Second, there is no Scripture that speaks specifically regarding the age of moral accountability. Although the Bible lacks perfect clarity regarding this, I believe we can say with certainty that the God of the Bible will judge everyone fairly—even those who die prematurely.

These are three reasons I believe God is fair to those who die before and after the age of moral accountability.

First, it was “unfair” that Christ died on the cross.

This answer is unlikely to satisfy any atheist or skeptic. It certainly does not answer the question Schoenig raises, but it’s still the greatest counterargument we have.

The Bible says, “No one is righteous, not even one” (Romans 3:9).

God did something unique for humanity. He lowered Himself to take our place and to suffer on our behalf.

The atheist fails to see how Christ’s death atones for human sin. They wonder why a benevolent God would allow anyone to be “left out,” while Christians are still pondering why God would allow anyone to be “let in.”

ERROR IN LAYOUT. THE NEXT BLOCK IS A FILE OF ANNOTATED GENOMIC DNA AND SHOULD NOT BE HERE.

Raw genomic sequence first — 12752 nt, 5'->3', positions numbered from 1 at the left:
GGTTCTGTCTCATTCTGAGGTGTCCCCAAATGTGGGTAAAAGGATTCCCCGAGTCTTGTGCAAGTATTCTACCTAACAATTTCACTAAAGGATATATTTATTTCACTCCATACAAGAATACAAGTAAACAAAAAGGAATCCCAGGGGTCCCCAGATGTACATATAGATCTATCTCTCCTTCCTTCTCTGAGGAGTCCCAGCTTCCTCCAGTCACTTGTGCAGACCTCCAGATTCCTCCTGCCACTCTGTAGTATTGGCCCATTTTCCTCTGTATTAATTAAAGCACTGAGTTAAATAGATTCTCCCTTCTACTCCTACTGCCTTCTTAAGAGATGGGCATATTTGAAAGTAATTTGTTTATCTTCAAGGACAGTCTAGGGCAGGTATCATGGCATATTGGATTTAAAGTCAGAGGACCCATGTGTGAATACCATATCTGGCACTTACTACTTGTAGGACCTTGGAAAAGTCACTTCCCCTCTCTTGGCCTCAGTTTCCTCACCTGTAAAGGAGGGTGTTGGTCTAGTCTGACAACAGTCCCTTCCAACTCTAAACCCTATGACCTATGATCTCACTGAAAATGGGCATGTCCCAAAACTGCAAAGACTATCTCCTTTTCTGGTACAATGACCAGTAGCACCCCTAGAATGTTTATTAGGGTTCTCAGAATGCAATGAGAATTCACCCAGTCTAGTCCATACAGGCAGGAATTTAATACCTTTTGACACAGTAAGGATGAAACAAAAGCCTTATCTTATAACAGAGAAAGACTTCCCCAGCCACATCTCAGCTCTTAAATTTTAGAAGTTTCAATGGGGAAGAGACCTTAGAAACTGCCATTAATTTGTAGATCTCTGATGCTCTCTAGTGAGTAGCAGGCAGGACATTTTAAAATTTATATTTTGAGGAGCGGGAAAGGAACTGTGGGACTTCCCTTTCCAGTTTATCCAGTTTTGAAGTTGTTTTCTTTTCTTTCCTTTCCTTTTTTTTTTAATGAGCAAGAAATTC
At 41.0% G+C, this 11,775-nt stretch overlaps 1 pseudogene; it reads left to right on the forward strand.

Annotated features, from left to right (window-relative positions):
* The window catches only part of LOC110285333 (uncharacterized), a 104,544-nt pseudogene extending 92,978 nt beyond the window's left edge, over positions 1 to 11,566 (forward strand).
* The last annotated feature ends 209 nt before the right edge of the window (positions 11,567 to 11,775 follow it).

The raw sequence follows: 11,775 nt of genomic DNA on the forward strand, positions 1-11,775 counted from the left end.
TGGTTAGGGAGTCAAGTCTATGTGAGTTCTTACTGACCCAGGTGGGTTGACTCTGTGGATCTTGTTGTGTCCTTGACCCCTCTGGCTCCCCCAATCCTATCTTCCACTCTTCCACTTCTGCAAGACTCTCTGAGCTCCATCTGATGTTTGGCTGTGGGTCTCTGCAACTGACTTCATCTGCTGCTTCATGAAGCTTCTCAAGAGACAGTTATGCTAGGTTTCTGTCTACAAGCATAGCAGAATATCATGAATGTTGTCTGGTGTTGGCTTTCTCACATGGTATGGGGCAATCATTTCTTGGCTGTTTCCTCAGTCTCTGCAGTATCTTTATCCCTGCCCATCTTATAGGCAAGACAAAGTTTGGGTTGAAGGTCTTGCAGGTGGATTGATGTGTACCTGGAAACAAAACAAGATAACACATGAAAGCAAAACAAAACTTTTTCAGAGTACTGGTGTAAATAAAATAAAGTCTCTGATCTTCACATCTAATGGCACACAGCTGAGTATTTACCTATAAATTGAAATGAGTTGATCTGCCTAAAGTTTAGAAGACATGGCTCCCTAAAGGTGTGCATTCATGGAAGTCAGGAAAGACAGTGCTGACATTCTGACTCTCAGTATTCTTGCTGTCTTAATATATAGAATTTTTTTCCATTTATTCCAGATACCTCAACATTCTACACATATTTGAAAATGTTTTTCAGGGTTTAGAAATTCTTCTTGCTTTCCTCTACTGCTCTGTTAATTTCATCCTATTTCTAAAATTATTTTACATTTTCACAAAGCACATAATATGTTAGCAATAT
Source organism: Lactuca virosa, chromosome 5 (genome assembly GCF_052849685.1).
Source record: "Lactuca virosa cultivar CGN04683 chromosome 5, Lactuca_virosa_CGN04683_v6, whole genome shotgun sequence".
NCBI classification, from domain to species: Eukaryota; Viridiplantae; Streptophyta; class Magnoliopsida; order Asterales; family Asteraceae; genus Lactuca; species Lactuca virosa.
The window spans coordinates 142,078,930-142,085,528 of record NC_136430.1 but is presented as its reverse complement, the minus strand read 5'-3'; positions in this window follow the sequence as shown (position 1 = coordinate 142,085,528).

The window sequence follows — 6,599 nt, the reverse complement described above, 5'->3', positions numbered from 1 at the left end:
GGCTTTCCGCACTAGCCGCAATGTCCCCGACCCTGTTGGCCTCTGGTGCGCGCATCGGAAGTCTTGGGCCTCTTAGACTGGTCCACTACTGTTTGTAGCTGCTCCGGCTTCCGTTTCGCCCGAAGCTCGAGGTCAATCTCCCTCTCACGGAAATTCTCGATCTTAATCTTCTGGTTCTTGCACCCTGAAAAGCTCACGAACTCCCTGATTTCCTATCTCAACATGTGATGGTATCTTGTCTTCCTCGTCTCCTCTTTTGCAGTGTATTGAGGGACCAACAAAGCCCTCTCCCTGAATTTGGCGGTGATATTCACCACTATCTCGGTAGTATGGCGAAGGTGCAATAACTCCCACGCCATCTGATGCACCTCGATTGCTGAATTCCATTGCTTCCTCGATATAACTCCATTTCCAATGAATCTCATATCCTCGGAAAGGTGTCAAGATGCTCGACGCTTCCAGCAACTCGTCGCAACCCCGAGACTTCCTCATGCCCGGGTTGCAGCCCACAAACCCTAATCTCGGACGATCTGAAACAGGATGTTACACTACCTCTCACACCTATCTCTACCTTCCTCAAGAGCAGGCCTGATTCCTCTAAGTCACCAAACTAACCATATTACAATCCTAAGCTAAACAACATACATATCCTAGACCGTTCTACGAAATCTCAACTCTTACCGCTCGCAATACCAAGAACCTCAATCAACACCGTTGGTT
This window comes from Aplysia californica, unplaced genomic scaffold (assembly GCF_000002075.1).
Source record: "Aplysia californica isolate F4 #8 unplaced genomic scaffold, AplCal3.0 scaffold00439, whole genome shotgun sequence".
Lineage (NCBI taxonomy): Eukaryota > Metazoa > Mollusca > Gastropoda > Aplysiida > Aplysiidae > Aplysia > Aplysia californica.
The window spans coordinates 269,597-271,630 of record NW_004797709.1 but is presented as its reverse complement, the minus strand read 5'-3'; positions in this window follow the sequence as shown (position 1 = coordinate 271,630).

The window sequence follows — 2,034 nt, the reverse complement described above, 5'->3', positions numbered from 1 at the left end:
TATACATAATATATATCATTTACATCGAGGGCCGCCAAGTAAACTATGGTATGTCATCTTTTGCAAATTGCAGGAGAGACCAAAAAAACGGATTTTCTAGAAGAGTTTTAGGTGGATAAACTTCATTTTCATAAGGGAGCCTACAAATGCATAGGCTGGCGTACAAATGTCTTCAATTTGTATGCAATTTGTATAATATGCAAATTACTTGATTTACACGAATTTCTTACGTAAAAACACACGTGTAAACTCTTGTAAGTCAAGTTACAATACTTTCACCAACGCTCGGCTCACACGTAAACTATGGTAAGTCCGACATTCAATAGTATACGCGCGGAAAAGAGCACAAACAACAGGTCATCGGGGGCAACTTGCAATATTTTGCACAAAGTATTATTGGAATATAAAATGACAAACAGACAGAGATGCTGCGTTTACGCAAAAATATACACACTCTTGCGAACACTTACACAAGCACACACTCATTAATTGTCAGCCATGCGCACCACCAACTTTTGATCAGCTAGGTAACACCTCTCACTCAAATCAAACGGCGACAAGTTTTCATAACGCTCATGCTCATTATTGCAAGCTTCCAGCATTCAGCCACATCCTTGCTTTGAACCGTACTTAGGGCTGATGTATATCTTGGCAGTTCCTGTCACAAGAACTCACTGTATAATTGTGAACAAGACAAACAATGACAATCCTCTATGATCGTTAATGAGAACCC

Second, God’s character of love, mercy and justice are clearly seen in Scripture (2 Peter 3:9; 1 Timothy 2:3; Psalm 103; John 3:16).

Again, atheists probably won’t accept this as a legitimate counterargument. They may cite only passages that show God as a “cosmic bully,” like when the Israelites were commanded to kill women and children during some battles recorded in the Old Testament.

If I were an atheist, I would quote these passages too. But to isolate those passages without considering the massive amount of Biblical material that shows God’s loving and patient character is an incomplete and, ironically, very unfair picture to paint of the God of the Bible.

Third, no unbeliever or skeptic can fully grasp what eternal salvation means.

Some former believers claim they, at one-time, experienced God’s grace but now have become atheists because they say the evidence is too overwhelming. I can’t deny their experience, and I have no right to claim they have never experienced God’s grace.

What I can safely say is that the salvation experience is not just an open door that God unlocked from heaven’s side so that we could “freely” enter paradise.